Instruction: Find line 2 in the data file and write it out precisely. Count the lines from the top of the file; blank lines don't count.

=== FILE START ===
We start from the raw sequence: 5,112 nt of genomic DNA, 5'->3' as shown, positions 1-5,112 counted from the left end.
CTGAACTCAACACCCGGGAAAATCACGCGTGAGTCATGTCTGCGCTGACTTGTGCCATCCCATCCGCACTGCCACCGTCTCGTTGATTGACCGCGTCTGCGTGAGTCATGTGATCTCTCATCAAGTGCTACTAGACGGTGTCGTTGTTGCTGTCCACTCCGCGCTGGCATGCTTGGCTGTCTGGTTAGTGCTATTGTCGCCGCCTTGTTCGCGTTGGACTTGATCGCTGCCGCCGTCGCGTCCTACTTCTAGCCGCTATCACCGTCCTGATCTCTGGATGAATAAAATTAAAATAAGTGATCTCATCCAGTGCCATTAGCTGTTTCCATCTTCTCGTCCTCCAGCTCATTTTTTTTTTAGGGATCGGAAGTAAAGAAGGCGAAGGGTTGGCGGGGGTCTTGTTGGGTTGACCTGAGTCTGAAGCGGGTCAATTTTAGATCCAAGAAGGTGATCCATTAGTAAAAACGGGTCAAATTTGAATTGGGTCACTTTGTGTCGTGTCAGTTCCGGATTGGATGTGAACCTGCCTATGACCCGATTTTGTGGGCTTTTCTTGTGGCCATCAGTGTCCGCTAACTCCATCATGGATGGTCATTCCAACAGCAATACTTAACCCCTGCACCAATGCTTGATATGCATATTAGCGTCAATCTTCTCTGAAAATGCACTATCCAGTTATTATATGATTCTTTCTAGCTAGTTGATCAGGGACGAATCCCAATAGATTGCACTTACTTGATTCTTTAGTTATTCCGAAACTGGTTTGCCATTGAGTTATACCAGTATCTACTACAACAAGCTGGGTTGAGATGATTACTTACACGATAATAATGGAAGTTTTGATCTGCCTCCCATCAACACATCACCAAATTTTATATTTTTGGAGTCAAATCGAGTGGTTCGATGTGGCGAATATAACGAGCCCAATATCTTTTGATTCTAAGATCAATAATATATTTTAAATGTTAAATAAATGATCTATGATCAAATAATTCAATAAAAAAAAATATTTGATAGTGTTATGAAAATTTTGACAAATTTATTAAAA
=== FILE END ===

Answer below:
CTGAACTCAACACCCGGGAAAATCACGCGTGAGTCATGTCTGCGCTGACTTGTGCCATCCCATCCGCACTGCCACCGTCTCGTTGATTGACCGCGTCTGCGTGAGTCATGTGATCTCTCATCAAGTGCTACTAGACGGTGTCGTTGTTGCTGTCCACTCCGCGCTGGCATGCTTGGCTGTCTGGTTAGTGCTATTGTCGCCGCCTTGTTCGCGTTGGACTTGATCGCTGCCGCCGTCGCGTCCTACTTCTAGCCGCTATCACCGTCCTGATCTCTGGATGAATAAAATTAAAATAAGTGATCTCATCCAGTGCCATTAGCTGTTTCCATCTTCTCGTCCTCCAGCTCATTTTTTTTTTAGGGATCGGAAGTAAAGAAGGCGAAGGGTTGGCGGGGGTCTTGTTGGGTTGACCTGAGTCTGAAGCGGGTCAATTTTAGATCCAAGAAGGTGATCCATTAGTAAAAACGGGTCAAATTTGAATTGGGTCACTTTGTGTCGTGTCAGTTCCGGATTGGATGTGAACCTGCCTATGACCCGATTTTGTGGGCTTTTCTTGTGGCCATCAGTGTCCGCTAACTCCATCATGGATGGTCATTCCAACAGCAATACTTAACCCCTGCACCAATGCTTGATATGCATATTAGCGTCAATCTTCTCTGAAAATGCACTATCCAGTTATTATATGATTCTTTCTAGCTAGTTGATCAGGGACGAATCCCAATAGATTGCACTTACTTGATTCTTTAGTTATTCCGAAACTGGTTTGCCATTGAGTTATACCAGTATCTACTACAACAAGCTGGGTTGAGATGATTACTTACACGATAATAATGGAAGTTTTGATCTGCCTCCCATCAACACATCACCAAATTTTATATTTTTGGAGTCAAATCGAGTGGTTCGATGTGGCGAATATAACGAGCCCAATATCTTTTGATTCTAAGATCAATAATATATTTTAAATGTTAAATAAATGATCTATGATCAAATAATTCAATAAAAAAAAATATTTGATAGTGTTATGAAAATTTTGACAAATTTATTAAAA